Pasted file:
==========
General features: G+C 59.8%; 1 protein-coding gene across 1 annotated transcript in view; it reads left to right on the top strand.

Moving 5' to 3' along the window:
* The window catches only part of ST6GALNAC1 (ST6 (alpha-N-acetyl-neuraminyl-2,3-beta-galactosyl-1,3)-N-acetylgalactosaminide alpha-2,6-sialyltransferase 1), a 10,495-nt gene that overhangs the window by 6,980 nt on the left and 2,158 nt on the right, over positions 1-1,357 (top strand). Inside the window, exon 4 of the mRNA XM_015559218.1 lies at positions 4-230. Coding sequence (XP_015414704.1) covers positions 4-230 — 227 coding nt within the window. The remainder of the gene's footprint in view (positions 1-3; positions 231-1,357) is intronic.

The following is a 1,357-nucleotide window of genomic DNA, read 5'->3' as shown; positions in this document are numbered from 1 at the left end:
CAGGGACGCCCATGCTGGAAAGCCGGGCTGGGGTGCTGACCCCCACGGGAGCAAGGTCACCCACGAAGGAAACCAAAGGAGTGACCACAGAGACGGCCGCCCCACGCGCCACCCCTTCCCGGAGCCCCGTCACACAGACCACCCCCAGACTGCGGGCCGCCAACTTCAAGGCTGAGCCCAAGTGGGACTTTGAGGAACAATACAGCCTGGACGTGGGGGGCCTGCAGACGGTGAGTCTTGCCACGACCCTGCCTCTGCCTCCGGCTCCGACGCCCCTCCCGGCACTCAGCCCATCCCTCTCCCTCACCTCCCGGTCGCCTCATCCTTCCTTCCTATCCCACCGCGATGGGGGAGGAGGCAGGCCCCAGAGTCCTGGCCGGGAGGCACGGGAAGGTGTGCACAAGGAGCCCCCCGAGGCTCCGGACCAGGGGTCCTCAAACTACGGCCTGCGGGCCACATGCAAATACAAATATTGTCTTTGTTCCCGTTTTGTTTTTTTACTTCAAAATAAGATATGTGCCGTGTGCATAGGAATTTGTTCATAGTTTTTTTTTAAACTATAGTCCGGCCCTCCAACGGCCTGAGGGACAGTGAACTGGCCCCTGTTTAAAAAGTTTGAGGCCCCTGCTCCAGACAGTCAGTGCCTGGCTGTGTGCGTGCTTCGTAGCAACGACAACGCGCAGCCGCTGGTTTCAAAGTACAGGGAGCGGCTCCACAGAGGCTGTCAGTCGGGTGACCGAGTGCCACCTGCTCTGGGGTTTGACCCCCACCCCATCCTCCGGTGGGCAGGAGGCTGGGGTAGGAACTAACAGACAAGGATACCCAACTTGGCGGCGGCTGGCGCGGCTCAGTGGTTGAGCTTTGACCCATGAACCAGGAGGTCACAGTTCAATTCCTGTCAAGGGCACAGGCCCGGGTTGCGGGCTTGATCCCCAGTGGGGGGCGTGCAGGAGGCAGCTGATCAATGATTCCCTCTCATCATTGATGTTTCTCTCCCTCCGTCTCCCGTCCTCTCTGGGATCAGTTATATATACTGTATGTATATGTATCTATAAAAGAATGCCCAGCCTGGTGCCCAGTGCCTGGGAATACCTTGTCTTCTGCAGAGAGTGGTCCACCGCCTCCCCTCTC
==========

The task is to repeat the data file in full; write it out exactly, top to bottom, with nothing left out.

General features: G+C 59.8%; 1 protein-coding gene across 1 annotated transcript in view; it reads left to right on the top strand.

Moving 5' to 3' along the window:
* The window catches only part of ST6GALNAC1 (ST6 (alpha-N-acetyl-neuraminyl-2,3-beta-galactosyl-1,3)-N-acetylgalactosaminide alpha-2,6-sialyltransferase 1), a 10,495-nt gene that overhangs the window by 6,980 nt on the left and 2,158 nt on the right, over positions 1-1,357 (top strand). Inside the window, exon 4 of the mRNA XM_015559218.1 lies at positions 4-230. Coding sequence (XP_015414704.1) covers positions 4-230 — 227 coding nt within the window. The remainder of the gene's footprint in view (positions 1-3; positions 231-1,357) is intronic.

The following is a 1,357-nucleotide window of genomic DNA, read 5'->3' as shown; positions in this document are numbered from 1 at the left end:
CAGGGACGCCCATGCTGGAAAGCCGGGCTGGGGTGCTGACCCCCACGGGAGCAAGGTCACCCACGAAGGAAACCAAAGGAGTGACCACAGAGACGGCCGCCCCACGCGCCACCCCTTCCCGGAGCCCCGTCACACAGACCACCCCCAGACTGCGGGCCGCCAACTTCAAGGCTGAGCCCAAGTGGGACTTTGAGGAACAATACAGCCTGGACGTGGGGGGCCTGCAGACGGTGAGTCTTGCCACGACCCTGCCTCTGCCTCCGGCTCCGACGCCCCTCCCGGCACTCAGCCCATCCCTCTCCCTCACCTCCCGGTCGCCTCATCCTTCCTTCCTATCCCACCGCGATGGGGGAGGAGGCAGGCCCCAGAGTCCTGGCCGGGAGGCACGGGAAGGTGTGCACAAGGAGCCCCCCGAGGCTCCGGACCAGGGGTCCTCAAACTACGGCCTGCGGGCCACATGCAAATACAAATATTGTCTTTGTTCCCGTTTTGTTTTTTTACTTCAAAATAAGATATGTGCCGTGTGCATAGGAATTTGTTCATAGTTTTTTTTTAAACTATAGTCCGGCCCTCCAACGGCCTGAGGGACAGTGAACTGGCCCCTGTTTAAAAAGTTTGAGGCCCCTGCTCCAGACAGTCAGTGCCTGGCTGTGTGCGTGCTTCGTAGCAACGACAACGCGCAGCCGCTGGTTTCAAAGTACAGGGAGCGGCTCCACAGAGGCTGTCAGTCGGGTGACCGAGTGCCACCTGCTCTGGGGTTTGACCCCCACCCCATCCTCCGGTGGGCAGGAGGCTGGGGTAGGAACTAACAGACAAGGATACCCAACTTGGCGGCGGCTGGCGCGGCTCAGTGGTTGAGCTTTGACCCATGAACCAGGAGGTCACAGTTCAATTCCTGTCAAGGGCACAGGCCCGGGTTGCGGGCTTGATCCCCAGTGGGGGGCGTGCAGGAGGCAGCTGATCAATGATTCCCTCTCATCATTGATGTTTCTCTCCCTCCGTCTCCCGTCCTCTCTGGGATCAGTTATATATACTGTATGTATATGTATCTATAAAAGAATGCCCAGCCTGGTGCCCAGTGCCTGGGAATACCTTGTCTTCTGCAGAGAGTGGTCCACCGCCTCCCCTCTC